Re:I want the secrets (1)

dbIII (701233) | about 10 months ago | (#45441529)

Take your meds.

Re:I want the secrets (1)

Skater (41976) | about 10 months ago | (#45444267)

How many American Indian artifacts are collecting dust? And those don't require any conspiracy theories to determine that they have a stash.

They apparently have many in the facility in Suitland, MD, which occasionally does do tours, usually in conjunction with "____ history month" - for example they just did one for Asian Pacific American Heritage Month.

Oh my... (1)

Anonymous Coward | about 10 months ago | (#45439509)

Just hope none of the scanned historical artifacts happen to be guns or we're up for another round of hysteria.

Re:Oh my... (1)

Hsien-Ko (1090623) | about 10 months ago | (#45439537)

David Livingstone's Gun [si.edu] isn't a gun?

Reading comprehension. (0)

Anonymous Coward | about 10 months ago | (#45439817)

The post above you isn't stating that there are no guns in the collection. It's jokingly suggesting that that if there are any, this will add to the fearmongering about 3d printed guns.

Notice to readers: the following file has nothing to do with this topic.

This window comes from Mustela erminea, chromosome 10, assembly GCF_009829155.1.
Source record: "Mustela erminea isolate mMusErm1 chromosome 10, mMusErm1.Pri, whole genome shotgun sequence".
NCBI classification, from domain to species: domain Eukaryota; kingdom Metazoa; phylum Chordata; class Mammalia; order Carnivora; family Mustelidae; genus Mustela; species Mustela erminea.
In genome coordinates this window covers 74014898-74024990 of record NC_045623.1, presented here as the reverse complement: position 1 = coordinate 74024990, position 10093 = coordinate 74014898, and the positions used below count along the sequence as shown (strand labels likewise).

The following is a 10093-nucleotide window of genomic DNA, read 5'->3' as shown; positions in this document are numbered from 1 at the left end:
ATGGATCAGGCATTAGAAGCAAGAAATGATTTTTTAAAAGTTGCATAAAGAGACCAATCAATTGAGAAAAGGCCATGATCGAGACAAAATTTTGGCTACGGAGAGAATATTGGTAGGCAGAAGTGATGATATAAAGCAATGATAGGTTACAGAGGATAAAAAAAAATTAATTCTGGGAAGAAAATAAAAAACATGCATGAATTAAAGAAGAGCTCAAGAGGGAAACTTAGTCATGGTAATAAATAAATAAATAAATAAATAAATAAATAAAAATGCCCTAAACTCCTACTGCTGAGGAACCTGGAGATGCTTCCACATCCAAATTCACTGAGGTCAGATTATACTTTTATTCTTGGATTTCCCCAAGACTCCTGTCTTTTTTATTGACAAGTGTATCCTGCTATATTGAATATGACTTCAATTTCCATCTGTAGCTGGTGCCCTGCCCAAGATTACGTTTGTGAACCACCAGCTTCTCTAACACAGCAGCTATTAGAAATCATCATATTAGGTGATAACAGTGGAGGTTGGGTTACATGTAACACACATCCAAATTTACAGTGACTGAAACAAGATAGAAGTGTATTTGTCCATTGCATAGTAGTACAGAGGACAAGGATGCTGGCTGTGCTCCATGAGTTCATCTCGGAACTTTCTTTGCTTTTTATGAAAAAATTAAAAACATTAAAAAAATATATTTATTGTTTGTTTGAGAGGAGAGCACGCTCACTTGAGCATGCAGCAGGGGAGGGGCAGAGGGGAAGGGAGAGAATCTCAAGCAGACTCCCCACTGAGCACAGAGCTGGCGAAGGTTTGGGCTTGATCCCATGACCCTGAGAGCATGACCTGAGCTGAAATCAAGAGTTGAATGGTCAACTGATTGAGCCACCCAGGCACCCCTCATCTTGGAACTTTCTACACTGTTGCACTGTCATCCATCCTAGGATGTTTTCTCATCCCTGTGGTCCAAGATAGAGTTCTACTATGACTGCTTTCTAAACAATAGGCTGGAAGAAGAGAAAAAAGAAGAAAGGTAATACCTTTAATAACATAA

Re: Reading comprehension. (1)

Sigg3.net (886486) | about 10 months ago | (#45450927)

3D printed guns don't kill people, 3D printing puns kill people.

Re:Oh my... (0)

Anonymous Coward | about 10 months ago | (#45458465)

Don't worry....Chuck Schumer's already starting the next round of hysteria.

bad license (3, Insightful)

Kevin Fishburne (1296859) | about 10 months ago | (#45439717)

http://www.si.edu/termsofuse [si.edu]

Hopefully those models aren't covered under their site's general license (bans commercial use), as it would be awesome to be able to use these in games.

Re:bad license (0)

Anonymous Coward | about 10 months ago | (#45440381)